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No ordinary airshow

Setting, crowd, logistics unique to Catalina

Airshows are typically held at airports, drawing crowds who are for the most part knowledgeable and already well-acquainted with aviation. Gate receipts typically help cover the bills. Most airshows have been around for years, giving time to develop tried-and-true procedures and routines.

The Scheyden Catalina Air Show, which marked its third year on Oct. 4, has none of those advantages. The resort island offers as scenic a location as any airshow could want: Performers zip over Avalon Bay, through a show box guarded by personnel on personal watercraft. With that unique scenery comes some uniquely demanding logistics and potential conflict with boaters, divers, and others who flock to Catalina.

Super Dave Mathieson was one of the star attractions, and the Catalina Flyer delivered the crowd to the Scheyden Catalina Air Show. Photo courtesy of Scheyden.

Running the show for the first time this year, Scheyden, which more typically sells eye wear, watches, and luggage to aviators (and others), navigated the unique challenges of Catalina and expanded the show. Based in nearby Huntington Beach, California, Scheyden became the title sponsor in 2013 to save the island airshow from being a one-time event. Company founder and CEO Jeff Herold wants to make Catalina a world-class aviation event on par with Austria’s Scalaria Air Challenge which has its own aquatic setting.

The neighbors will have much to say about whether it becomes a tradition, or a short but colorful chapter in the island’s long aviation history.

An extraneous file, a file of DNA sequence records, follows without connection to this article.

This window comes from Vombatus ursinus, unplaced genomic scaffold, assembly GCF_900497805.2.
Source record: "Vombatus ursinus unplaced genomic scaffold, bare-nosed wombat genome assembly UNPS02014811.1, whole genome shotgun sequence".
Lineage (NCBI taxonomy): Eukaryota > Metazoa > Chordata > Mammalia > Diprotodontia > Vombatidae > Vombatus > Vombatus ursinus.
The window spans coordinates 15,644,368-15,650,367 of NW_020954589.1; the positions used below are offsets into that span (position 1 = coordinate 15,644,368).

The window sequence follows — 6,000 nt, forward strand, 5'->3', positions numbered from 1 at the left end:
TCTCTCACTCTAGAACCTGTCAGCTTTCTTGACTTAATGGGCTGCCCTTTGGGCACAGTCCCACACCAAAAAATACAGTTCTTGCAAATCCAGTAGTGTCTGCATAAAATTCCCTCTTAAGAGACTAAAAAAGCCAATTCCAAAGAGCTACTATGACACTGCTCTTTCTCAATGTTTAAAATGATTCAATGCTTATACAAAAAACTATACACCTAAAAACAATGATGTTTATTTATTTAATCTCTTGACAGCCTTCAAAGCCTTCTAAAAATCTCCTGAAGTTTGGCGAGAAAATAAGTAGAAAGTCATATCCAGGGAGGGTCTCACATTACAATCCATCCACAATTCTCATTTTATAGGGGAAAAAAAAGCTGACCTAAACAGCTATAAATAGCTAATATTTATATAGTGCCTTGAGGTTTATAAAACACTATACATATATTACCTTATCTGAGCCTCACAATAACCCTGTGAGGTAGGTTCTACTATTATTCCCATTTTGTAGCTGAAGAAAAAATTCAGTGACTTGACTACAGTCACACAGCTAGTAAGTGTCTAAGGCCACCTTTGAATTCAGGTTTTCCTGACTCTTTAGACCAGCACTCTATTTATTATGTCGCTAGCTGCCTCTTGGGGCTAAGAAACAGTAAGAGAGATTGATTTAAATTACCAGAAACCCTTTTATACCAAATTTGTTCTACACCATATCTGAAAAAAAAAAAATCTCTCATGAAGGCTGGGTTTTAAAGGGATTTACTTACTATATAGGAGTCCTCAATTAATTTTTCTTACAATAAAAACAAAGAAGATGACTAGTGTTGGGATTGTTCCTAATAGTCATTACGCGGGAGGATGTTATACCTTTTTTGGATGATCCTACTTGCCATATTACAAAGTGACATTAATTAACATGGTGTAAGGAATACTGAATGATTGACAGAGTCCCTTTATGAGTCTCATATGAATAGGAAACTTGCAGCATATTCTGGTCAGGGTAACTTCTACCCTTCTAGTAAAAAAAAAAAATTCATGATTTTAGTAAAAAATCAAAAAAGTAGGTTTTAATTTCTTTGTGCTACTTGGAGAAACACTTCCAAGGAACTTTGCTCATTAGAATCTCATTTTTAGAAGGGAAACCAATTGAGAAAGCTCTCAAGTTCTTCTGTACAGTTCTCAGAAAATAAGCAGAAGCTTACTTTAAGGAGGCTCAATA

“It’s hardly practical, but stunningly gorgeous,” said Herold, who also founded Scheyden parent company West Coast Trends and put his staff to work on this unusual assignment.

Herold said that despite logistical challenges to overcome that required a fleet of aircraft and marine vessels of various descriptions (not to mention golf carts—you can never have too many, it turns out), “We pulled off. On a scale of one to ten, I have to give it a ten.”

Herold, a pilot, AOPA member, and AOPA sponsor, has a series of meetings planned in coming weeks with Catalina residents (about 4,000 people live on the island, which draws many more tourists for water sports, golf, hiking, zip lines, and other attractions), local officials, and other stakeholders. He hopes the three-year-old show will return in 2015, but there are “a few hurdles” that need to be cleared.

Pilots who performed at the Scheyden Catalina Air Show got an enthusiastic reception from the crowd. Photo courtesy of Scheyden.

Jon Melby, who performed over Avalon Bay in his black and yellow Pitts S-1-11B for the second straight year, said the 2014 crowd was noticeably larger, and different from other airshows in another important respect: There were many more first-timers who had never seen an aerobatic performance, and many of them were enthusiastic to learn about aviation.

“I went through all my autograph cards, every single one of them,” Melby said. “I take a boatload.”

Melby and other performers signed autographs and mingled with would-be pilots who have dreamed of flying but had to date been deterred by misconceptions. Melby encouraged them to pursue the dream. He said Catalina is nearly unique in that respect, drawing in people not already involved in aviation and putting them in close contact with accomplished pilots.

“That’s why I think it needs to continue,” Melby said.